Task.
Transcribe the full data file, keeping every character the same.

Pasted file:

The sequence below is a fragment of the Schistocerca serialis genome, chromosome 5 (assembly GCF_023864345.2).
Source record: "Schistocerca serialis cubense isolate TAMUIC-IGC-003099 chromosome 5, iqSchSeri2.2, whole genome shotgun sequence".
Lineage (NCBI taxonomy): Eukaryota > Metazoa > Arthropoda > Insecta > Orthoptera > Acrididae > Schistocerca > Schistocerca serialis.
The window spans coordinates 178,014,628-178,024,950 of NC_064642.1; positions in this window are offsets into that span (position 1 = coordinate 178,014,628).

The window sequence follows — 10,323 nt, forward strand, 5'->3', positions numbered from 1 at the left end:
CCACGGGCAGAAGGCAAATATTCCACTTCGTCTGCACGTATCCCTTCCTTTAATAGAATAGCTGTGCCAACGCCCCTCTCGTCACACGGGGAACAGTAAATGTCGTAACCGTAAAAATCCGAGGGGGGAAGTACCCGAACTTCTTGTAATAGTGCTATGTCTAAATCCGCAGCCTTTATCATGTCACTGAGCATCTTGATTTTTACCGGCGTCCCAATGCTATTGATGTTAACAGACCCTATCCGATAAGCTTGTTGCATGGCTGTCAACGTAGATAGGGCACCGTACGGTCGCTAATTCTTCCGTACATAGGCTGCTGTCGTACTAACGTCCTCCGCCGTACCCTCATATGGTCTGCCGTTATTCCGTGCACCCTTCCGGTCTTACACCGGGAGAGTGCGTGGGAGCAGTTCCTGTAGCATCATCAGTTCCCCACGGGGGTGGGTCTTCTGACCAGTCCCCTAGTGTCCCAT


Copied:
The sequence below is a fragment of the Schistocerca serialis genome, chromosome 5 (assembly GCF_023864345.2).
Source record: "Schistocerca serialis cubense isolate TAMUIC-IGC-003099 chromosome 5, iqSchSeri2.2, whole genome shotgun sequence".
Lineage (NCBI taxonomy): Eukaryota > Metazoa > Arthropoda > Insecta > Orthoptera > Acrididae > Schistocerca > Schistocerca serialis.
The window spans coordinates 178,014,628-178,024,950 of NC_064642.1; positions in this window are offsets into that span (position 1 = coordinate 178,014,628).

The window sequence follows — 10,323 nt, forward strand, 5'->3', positions numbered from 1 at the left end:
CCACGGGCAGAAGGCAAATATTCCACTTCGTCTGCACGTATCCCTTCCTTTAATAGAATAGCTGTGCCAACGCCCCTCTCGTCACACGGGGAACAGTAAATGTCGTAACCGTAAAAATCCGAGGGGGGAAGTACCCGAACTTCTTGTAATAGTGCTATGTCTAAATCCGCAGCCTTTATCATGTCACTGAGCATCTTGATTTTTACCGGCGTCCCAATGCTATTGATGTTAACAGACCCTATCCGATAAGCTTGTTGCATGGCTGTCAACGTAGATAGGGCACCGTACGGTCGCTAATTCTTCCGTACATAGGCTGCTGTCGTACTAACGTCCTCCGCCGTACCCTCATATGGTCTGCCGTTATTCCGTGCACCCTTCCGGTCTTACACCGGGAGAGTGCGTGGGAGCAGTTCCTGTAGCATCATCAGTTCCCCACGGGGGTGGGTCTTCTGACCAGTCCCCTAGTGTCCCAT